The Ladies Calling, in two parts
Oxford: The Theatre, 1673.
Oxford: The Theatre, 1673. First edition. Contemporary calf rebacked to style with gilt and morocco label to spine. Measuring 180 x 110mm (pages). Collates , 24, 141, , 96, 89-95, : complete, including the engraved frontis and confirming to the mispaginations called for by ESTC (in part I page 50 is misnumbered 42, pages 65-72 are omitted from pagination, pages 73-80 have duplicated numbering, pages 98-99 are misnumbered 74-75, pages 102-103 are misnumbered 78-79; and in part II pages 97-103 are misnumbered 89-95). Some rubbing and chipping to boards, but a square copy overall. Armorial bookplate of Brighouse and advert for this copy adhered to front pastedown; contemporary ownership signature of E. Napier to recto of frontis. Minor stains to pages 58-59 and 80-81 of part II; paper repair to lower quarter of final leaf with two final letters in facsimile. Largely fresh and unmarked internally. A scarce book in the early women's education movement, in the past 20 years, only three first editions have appeared at auction, several with significant dampstaining. ESTC reports 6 copies of this variant at North American institutions.
The Querelle des Femmes (the Woman Question) was a debate on women's status that raged across Europe and England through the 16th to 18th century, depicted at times in drama and literature but most often enacted through broadsides, pamphlets, and tracts. While early iterations of the debate focused on whether women were humans or indeed possessed souls, this began to shift as women and their allies used logic to argue against some inherent inferiority in the sex in favor of pointing out the educational disadvantages imposed upon women. Allestree's Ladies Calling is an early example of this type of argument. A provost of Eton College and a noted divine, Allestree was praised for his scholarly diligence. "Few of his time had either a greater compass or deeper insight into all parts of learning; the modern and learned languages, rhetoric, philosophy, mathematics, history, antiquity, moral and polemical divinity" (Fell). He achieved his widest influence over the 17th century -- and indeed, made his impact on the Querelle -- with his didactic books The Whole Duty of Man and The Ladies Calling. In the latter, he draws on his own experience of human learning to apply it to women. He recognizes that women have been discouraged from infancy and may even have absorbed prejudicial ideas about their limited capacities, and their failures often unfold through little fault of their own. "It may therefore upon this account be a necessary Charity to the Sex, to acquaint them with their own valu [sic], animate them to higher thoughts of themselves; not to yield their suffrage to those injurious estimates the World hath made of them, and from a supposed incapacity of nobler things to neglect the pursuit of them; from which God and Nature have no more precluded the Feminine then the Masculine part of mankind...We may conclude that whatever vicious impotence Women are under, it is acquired, not natural." Allestree asserts an equality between men and women's intellectual potential; and the forces that create disparity can be adjusted. To this end, he calls upon men to resist oppressing women even if it is for selfish reasons. "I might urge the more regular Powers which apertain unto that Sex that all mankind is the Pupil and Disciple of Female Intuition: the Daughters till they write women and the Sons till at least the first seven years past." In this sense, men should also be invested in women's education, as it affects their sons and the future of the nation. A powerful and rational argument for women's education.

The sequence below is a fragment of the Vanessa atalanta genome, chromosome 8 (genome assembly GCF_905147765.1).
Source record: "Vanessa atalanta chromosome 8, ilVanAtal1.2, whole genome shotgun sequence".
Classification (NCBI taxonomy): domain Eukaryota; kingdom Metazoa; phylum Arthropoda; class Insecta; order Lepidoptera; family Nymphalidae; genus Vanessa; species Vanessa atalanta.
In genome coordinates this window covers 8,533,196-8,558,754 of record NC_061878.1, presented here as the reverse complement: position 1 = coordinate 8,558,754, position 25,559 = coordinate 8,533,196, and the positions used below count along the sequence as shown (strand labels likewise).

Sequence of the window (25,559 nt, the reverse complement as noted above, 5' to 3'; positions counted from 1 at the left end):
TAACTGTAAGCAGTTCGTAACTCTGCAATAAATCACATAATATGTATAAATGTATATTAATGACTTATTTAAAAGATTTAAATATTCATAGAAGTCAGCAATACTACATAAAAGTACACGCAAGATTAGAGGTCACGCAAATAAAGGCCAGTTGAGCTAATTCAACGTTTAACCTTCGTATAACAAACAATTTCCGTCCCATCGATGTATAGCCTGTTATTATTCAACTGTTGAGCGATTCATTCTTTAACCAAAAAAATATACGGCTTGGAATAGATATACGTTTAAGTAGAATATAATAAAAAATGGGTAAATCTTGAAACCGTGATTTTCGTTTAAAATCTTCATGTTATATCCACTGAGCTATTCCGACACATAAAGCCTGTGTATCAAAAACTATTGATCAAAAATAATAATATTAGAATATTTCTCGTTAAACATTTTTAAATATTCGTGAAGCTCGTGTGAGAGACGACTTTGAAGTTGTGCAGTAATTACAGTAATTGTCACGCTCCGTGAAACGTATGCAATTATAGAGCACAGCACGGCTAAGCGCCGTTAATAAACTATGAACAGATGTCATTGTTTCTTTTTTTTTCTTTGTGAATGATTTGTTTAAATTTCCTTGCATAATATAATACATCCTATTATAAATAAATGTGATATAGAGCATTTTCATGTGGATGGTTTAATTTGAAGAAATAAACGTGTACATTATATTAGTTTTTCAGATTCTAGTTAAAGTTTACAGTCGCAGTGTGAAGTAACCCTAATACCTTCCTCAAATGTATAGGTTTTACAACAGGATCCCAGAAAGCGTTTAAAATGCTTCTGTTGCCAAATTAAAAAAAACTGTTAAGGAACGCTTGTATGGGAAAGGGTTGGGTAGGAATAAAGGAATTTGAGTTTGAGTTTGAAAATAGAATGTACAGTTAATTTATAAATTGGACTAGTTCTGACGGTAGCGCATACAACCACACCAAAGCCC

Madan 2960. Wing A-1141. ESTC R203973. (Item #4971)